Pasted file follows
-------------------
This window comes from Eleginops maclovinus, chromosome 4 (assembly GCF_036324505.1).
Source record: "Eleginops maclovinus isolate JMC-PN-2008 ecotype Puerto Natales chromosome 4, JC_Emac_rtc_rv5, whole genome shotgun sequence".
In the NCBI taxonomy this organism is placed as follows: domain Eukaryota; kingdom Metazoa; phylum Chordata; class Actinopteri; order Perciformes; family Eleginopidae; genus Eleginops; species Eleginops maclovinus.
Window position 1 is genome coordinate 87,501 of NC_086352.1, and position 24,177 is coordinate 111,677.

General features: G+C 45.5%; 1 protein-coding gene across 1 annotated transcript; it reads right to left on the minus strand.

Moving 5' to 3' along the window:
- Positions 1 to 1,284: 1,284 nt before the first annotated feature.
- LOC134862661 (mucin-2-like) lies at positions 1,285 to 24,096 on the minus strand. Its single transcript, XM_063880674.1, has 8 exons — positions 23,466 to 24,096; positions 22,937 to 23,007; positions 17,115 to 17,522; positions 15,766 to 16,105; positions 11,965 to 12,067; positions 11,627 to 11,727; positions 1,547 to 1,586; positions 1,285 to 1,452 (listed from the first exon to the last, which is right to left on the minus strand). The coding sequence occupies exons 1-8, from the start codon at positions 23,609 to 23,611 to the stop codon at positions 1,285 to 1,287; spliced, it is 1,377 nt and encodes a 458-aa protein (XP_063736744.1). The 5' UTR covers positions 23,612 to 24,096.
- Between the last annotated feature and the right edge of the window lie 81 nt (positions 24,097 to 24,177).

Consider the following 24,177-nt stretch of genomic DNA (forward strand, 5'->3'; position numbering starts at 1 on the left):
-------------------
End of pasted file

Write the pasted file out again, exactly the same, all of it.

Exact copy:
This window comes from Eleginops maclovinus, chromosome 4 (assembly GCF_036324505.1).
Source record: "Eleginops maclovinus isolate JMC-PN-2008 ecotype Puerto Natales chromosome 4, JC_Emac_rtc_rv5, whole genome shotgun sequence".
In the NCBI taxonomy this organism is placed as follows: domain Eukaryota; kingdom Metazoa; phylum Chordata; class Actinopteri; order Perciformes; family Eleginopidae; genus Eleginops; species Eleginops maclovinus.
Window position 1 is genome coordinate 87,501 of NC_086352.1, and position 24,177 is coordinate 111,677.

General features: G+C 45.5%; 1 protein-coding gene across 1 annotated transcript; it reads right to left on the minus strand.

Moving 5' to 3' along the window:
- Positions 1 to 1,284: 1,284 nt before the first annotated feature.
- LOC134862661 (mucin-2-like) lies at positions 1,285 to 24,096 on the minus strand. Its single transcript, XM_063880674.1, has 8 exons — positions 23,466 to 24,096; positions 22,937 to 23,007; positions 17,115 to 17,522; positions 15,766 to 16,105; positions 11,965 to 12,067; positions 11,627 to 11,727; positions 1,547 to 1,586; positions 1,285 to 1,452 (listed from the first exon to the last, which is right to left on the minus strand). The coding sequence occupies exons 1-8, from the start codon at positions 23,609 to 23,611 to the stop codon at positions 1,285 to 1,287; spliced, it is 1,377 nt and encodes a 458-aa protein (XP_063736744.1). The 5' UTR covers positions 23,612 to 24,096.
- Between the last annotated feature and the right edge of the window lie 81 nt (positions 24,097 to 24,177).

Consider the following 24,177-nt stretch of genomic DNA (forward strand, 5'->3'; position numbering starts at 1 on the left):